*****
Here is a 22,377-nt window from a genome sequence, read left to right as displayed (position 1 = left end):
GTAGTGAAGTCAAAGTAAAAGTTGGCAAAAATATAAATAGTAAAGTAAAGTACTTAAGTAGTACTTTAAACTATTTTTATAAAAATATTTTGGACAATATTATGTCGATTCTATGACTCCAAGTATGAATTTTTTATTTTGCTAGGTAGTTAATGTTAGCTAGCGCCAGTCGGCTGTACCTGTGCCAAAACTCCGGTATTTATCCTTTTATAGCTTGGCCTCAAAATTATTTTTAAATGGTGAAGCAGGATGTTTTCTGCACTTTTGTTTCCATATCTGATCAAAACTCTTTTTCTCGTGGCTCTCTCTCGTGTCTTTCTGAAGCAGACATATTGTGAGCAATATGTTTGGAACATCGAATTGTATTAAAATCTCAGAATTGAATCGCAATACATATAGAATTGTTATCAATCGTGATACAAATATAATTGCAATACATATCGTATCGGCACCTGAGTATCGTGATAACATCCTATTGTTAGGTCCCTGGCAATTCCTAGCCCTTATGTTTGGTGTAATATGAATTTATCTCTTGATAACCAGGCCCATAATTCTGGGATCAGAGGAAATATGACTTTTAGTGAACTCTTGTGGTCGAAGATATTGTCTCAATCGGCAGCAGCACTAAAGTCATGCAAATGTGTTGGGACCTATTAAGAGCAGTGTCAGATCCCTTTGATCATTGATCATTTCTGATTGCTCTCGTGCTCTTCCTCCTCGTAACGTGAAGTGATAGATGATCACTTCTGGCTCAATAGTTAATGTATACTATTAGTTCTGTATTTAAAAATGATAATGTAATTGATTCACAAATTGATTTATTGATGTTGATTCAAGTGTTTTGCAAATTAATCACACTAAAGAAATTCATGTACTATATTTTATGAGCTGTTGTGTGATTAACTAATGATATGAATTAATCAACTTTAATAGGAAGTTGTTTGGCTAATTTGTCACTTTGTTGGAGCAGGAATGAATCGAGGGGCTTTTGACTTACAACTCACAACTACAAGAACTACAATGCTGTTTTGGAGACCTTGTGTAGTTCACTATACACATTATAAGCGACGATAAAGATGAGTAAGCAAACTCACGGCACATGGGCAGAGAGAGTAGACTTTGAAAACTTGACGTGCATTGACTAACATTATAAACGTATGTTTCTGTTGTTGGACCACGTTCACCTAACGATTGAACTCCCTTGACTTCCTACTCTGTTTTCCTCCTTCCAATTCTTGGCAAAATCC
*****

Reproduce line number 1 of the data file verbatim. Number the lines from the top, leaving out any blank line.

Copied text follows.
Here is a 22,377-nt window from a genome sequence, read left to right as displayed (position 1 = left end):